Data analysis

Subsequent analysis was carried out using different combinations of the above data sets. For the merged data from all data sets, only populations in East Asia (Supplementary Table S2) were used for analysis. We first conducted individual-based analyses. Principal component analysis (PCA), using the smartpca program in the EIGENSOFT software package,40 was our main strategy. The program frappe41 was used to represent alternative views of population structure and admixture patterns. A maximum-likelihood method is used in this program, and it is computationally more efficient than STRUCTURE.42 Population-based phylogenetic trees were constructed by using CONTML (a maximum-likelihood method for allele frequency data43 was used) for SNP allele frequency data and NEIGHBOR (the neighbor-joining method12 was used) for Dst distance17 matrices computed from SNP allele frequency data by using GENDIST programs, all from the PHYLIP package44 with 5000 bootstrap replicates. Neighbor-net networks45 were also constructed from Dst distance matrices using the software SplitsTree 4.46


Individual-based analyses based on over 640 000 SNP data

The PCA result for the individual SNP data of the seven populations listed in Table 1 is shown in Supplementary Figure S1. The African, the West Eurasian and the East Eurasian (five East Asian populations) were located at the apexes of the triangle in this figure. Because African populations are known to be more distantly related from the two Eurasian populations,47, 48, 49 the second PCA was conducted after excluding the African population (Supplementary Figure S2). Now the first principal component (PC1) separates the West Eurasian and the five East Asian populations, whereas the PC2 separates the Ainu population and the remaining four East Asian populations. Interestingly, the Ainu individuals are linearly aligned, suggesting varying degrees of recent admixture with the mainland Japanese population. It also appears that the population genetically closest to the Ainu is the Ryukyuan, despite the fact that these two populations are geographically located on the northernmost and southernmost poles of the Japanese archipelago, respectively.

When the West Eurasian individuals were further eliminated in the third PCA (Figure 1a), the unique feature of the Ainu individuals and the relationship of the other three populations became prominent. The PC1 and PC2 of this figure explained 1.8% and 0.6%, respectively, of the total variances among the SNP data of 356 individuals. The Mainland Japanese individuals and the HapMap Japanese (JPT) individuals clustered together, as expected. Many Ainu individuals were located at the left side and the Han Chinese in Beijing (HapMap CHB) were distributed at the rightmost side, whereas the Ryukyuan and the Mainland Japanese were sandwiched between them. The PC1 and PC2 coordinates were well correlated with Ryukyuan, Mainland Japanese and Han Chinese individuals. This pattern suggests the existence of the south (Ryukyuan) to the north (Han Chinese in Beijing) geographical cline. However, Ainu individuals, distributed in the northernmost Japanese Archipelago, were found to be closer to the Ryukyuan individuals than to the Mainland Japanese, consistent with the result shown in Supplementary Figure S2.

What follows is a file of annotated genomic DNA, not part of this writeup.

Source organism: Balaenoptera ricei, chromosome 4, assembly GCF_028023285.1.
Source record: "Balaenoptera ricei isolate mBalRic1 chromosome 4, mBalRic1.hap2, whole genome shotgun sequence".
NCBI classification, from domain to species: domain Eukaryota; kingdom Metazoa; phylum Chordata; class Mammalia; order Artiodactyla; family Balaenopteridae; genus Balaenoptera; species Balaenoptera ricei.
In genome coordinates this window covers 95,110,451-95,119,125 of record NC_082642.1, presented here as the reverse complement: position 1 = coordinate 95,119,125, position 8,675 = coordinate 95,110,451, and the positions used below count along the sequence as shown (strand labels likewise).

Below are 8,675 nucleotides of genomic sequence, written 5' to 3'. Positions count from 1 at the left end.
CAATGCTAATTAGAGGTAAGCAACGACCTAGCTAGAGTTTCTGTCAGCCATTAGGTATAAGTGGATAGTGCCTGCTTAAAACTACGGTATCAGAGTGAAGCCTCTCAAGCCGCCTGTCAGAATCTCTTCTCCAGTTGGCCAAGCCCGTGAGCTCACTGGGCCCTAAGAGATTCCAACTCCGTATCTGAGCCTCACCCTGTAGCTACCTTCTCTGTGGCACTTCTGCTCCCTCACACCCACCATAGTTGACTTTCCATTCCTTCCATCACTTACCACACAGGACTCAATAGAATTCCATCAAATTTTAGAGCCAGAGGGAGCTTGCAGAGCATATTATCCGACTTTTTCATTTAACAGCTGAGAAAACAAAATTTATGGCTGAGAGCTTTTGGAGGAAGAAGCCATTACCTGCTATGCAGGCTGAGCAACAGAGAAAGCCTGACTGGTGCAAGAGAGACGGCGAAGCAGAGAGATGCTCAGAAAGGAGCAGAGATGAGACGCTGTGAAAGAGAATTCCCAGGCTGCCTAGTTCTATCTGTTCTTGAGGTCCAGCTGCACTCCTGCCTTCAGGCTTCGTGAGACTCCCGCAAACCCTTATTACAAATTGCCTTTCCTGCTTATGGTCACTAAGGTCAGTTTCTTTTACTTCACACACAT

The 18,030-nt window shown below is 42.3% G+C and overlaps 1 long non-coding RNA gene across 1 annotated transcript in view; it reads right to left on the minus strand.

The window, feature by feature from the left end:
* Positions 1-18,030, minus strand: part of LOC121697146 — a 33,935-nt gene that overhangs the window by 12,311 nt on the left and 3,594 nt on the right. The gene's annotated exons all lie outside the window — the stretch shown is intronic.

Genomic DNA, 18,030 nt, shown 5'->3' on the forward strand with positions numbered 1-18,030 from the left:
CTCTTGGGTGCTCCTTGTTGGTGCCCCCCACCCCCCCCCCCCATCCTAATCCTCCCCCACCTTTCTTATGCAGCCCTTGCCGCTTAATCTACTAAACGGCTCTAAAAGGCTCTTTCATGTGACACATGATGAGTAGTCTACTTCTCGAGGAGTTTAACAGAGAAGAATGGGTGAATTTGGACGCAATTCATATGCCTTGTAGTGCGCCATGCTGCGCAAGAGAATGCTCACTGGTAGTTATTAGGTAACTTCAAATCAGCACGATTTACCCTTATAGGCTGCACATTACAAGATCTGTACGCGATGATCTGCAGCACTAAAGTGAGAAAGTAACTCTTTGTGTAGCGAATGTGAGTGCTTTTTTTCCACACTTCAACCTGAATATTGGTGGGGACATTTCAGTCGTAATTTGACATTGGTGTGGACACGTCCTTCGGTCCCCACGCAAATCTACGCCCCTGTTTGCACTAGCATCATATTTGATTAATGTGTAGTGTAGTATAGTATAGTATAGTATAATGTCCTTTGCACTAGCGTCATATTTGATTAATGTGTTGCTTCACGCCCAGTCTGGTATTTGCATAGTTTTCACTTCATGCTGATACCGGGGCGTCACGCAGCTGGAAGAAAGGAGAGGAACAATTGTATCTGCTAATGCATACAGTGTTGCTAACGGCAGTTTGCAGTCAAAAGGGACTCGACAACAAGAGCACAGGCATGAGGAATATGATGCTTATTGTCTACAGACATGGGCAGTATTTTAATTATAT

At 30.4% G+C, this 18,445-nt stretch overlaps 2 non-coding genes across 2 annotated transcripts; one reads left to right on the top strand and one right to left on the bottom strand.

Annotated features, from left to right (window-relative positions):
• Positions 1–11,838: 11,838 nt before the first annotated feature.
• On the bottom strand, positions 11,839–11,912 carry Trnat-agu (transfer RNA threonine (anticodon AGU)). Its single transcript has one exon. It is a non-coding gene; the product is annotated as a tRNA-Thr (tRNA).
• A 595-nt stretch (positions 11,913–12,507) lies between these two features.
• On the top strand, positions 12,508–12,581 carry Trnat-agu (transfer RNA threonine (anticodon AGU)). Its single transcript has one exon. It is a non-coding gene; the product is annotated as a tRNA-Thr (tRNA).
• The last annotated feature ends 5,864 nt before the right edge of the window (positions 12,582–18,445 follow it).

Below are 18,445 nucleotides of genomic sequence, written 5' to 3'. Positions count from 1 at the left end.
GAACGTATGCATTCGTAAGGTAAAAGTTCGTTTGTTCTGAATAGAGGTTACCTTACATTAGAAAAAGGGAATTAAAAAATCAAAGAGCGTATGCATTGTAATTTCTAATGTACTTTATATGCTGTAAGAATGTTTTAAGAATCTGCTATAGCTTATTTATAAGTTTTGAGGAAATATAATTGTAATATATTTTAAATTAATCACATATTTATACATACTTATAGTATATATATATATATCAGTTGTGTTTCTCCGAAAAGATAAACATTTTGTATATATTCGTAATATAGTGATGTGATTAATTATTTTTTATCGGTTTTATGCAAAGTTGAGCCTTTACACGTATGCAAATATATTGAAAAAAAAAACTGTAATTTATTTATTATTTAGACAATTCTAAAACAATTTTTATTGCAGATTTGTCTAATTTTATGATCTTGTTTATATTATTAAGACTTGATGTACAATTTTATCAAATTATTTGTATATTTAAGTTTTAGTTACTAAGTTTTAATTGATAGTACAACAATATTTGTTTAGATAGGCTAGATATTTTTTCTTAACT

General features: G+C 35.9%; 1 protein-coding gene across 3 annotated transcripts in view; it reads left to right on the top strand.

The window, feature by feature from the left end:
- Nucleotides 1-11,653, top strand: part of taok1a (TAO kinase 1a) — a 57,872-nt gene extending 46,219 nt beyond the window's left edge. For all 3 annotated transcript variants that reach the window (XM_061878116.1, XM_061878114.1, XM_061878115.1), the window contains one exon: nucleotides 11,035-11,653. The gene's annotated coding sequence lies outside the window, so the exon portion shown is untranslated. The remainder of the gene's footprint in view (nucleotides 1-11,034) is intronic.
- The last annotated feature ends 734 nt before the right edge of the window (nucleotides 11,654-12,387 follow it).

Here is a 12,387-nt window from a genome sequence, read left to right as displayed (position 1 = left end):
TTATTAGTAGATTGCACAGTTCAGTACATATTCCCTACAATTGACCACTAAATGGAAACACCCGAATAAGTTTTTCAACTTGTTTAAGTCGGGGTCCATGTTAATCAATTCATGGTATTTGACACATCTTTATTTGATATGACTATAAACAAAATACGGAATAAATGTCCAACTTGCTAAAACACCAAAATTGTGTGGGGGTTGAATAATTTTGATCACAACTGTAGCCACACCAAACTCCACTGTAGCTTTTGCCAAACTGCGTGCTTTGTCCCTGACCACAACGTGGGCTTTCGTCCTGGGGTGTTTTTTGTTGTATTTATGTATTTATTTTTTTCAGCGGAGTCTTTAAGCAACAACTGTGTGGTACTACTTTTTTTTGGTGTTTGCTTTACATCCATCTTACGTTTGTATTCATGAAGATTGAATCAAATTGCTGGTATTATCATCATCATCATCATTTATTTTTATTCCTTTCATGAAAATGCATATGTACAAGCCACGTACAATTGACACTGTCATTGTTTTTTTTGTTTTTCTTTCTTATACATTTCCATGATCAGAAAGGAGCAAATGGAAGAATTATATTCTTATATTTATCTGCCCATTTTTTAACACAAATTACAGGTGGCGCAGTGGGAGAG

Figure 1
figure 1

(a) A PCA plot of individuals for the three populations in the Japanese Archipelago (Ainu, Ryukyuans and the Mainland Japanese), HAPMAP Japanese (JPT) and HAPMAP Chinese (CHB). (b) APCA plot for 36 Ainu individuals only.

This finding clearly supports the genetic similarity between the Ainu and the Ryukyuan, in spite of their large geographical distance with each other within the Japanese Archipelago.

Another interesting pattern was the substantial interindividual variation among the Ainu individuals compared with those of the other three populations. Three Ainu individuals were within the cluster of the Mainland Japanese population, whereas the other five Ainu individuals in a red circle constituted a distinct cluster. To further examine this pattern, PCA was performed only for the 36 Ainu individuals (Figure 1b). Now, the PC1 and PC2 explained 6.1% and 5.3% of the total variances, respectively. Interestingly, the high heterogeneity similar to that of Figure 1a was reproduced. This finding indicates that the wide variation observed for the Ainu individuals in Figure 1a was not because of the coexistence of other three populations, but because of the interindividual relationship inherent to the Ainu population. This result may be caused by recent admixtures involving two different source populations.

To see whether this was the case, we calculated the allele-sharing distances between the Ainu and the Mainland Japanese individuals, and compared these with the PC1 coordinates of the Ainu individuals. There was a clear positive correlation (r2=0.542) between the allele-sharing distances and the PC1 coordinates (Supplementary Figure S3). The three Ainu individuals within the Mainland Japanese cluster had the smallest allele-sharing distances, and conversely, the Ainu individuals located farthest from the Mainland Japanese on the PC1 axis tend to have greater allele-sharing distances with the Mainland Japanese population. These observations suggest that the allele sharing between the Ainu and the Mainland Japanese was the result of relatively recent and continuing episodes of gene flow between the two populations. If this is the case, another high degree of variation within the Ainu individuals regarding PC2 may also be explained by the gene flow from a human population genetically distinct from the Mainland Japanese. In particular, the five Ainu individuals in the red circle having the highest PC2 coordinates may be affected by recent admixture events.